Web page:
The New York bishops stressed that they are attending as representatives of their flocks. While the letter says the topic will "occupy some of our time" when the American church's bishops meet in North Carolina later this month, they wrote, "We go to Lambeth so that you will be at Lambeth."

Archbishop of Canterbury Justin Welby listens to debate at the General Synod in London on Feb. 13, 2017. (AP Photo/Alastair Grant)


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Many bishops belonging to the traditionalist Global Anglican Future Conference, known as GAFCON, have already decided to boycott the conference to protest the fact that Episcopal Church USA, the Church of Canada and the Scottish Episcopal Church have voted to allow same-sex marriage in recent years. No bishops from Rwanda, Nigeria or Uganda will be attending Lambeth 2020, and many from other African, Asian and South American provinces are also expected to stay away.

Canon Andrew Symes, executive secretary of Anglican Mainstream, which calls itself a “voice for orthodox Anglican faith," said the archbishop of Canterbury faced an unavoidable dilemma once the Episcopal Church approved same-sex marriage.

“Despite promises that there would be 'consequences' for this, they never materialized," Symes said. "The liberal churches continued their program, causing further division with those with more conservative views."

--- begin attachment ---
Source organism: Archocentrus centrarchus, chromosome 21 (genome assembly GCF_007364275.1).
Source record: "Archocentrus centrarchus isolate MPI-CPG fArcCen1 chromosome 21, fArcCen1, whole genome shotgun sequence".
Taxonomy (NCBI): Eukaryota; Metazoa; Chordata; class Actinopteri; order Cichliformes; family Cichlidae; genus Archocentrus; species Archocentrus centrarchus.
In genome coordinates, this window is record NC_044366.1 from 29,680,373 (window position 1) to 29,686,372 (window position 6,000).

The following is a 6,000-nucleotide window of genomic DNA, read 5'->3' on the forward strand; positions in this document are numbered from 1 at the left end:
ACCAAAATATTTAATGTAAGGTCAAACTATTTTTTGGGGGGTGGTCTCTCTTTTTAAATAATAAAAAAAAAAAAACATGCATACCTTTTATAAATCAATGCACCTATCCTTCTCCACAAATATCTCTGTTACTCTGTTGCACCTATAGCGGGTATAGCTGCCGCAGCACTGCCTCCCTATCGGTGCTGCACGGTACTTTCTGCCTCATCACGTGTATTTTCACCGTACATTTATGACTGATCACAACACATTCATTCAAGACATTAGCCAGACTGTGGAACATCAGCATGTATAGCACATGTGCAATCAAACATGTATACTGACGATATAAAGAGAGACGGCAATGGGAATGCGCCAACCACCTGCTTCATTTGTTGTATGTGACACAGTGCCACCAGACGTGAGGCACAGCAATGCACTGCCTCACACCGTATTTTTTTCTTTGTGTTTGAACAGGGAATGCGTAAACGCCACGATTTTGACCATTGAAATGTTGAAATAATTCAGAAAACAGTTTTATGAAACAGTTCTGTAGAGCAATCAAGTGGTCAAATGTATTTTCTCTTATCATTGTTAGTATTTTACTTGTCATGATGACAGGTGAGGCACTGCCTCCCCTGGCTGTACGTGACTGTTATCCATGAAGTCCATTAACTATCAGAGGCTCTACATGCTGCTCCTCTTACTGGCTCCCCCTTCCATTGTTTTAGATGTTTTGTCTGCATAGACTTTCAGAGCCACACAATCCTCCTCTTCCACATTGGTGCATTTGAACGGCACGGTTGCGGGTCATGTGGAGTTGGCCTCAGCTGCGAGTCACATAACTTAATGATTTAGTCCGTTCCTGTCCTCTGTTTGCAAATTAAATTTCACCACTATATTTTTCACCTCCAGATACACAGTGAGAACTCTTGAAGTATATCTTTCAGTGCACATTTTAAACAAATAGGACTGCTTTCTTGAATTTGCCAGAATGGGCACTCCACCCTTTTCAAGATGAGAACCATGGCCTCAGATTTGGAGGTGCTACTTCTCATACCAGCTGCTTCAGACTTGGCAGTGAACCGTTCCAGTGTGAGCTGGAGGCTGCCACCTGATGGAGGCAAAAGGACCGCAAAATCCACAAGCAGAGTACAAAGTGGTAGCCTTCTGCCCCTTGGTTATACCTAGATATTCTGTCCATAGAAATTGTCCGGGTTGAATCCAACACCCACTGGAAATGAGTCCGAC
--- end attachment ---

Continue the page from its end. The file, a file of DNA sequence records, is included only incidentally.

Symes continued, “The problem is not primarily with individuals, but a church leadership culture which has gone against what the Anglican Communion has decided and developed a different understanding of Christian teaching.

“Not inviting spouses addresses the problem in the wrong way and penalizes individuals. This situation is inevitable when large, powerful churches disregard the historic teaching from the Bible which they have inherited, and the democratic view of the Church as a whole.”

Bishop Robertson said he will also attend the conference, but no decision has yet been taken about whether Sharma will accompany him to Canterbury. “He would be peering in from the outside, and that would be difficult for him and for me and for many other people.”

The New York delegation's letter makes it clear that all three bishops' spouses will go to England, even though Sander "will not be permitted to participate in the Lambeth conversations and activities," the letter reads, adding, "Margaret Dietsche and Clara Mun are also planning to go to England, to stand with Becki."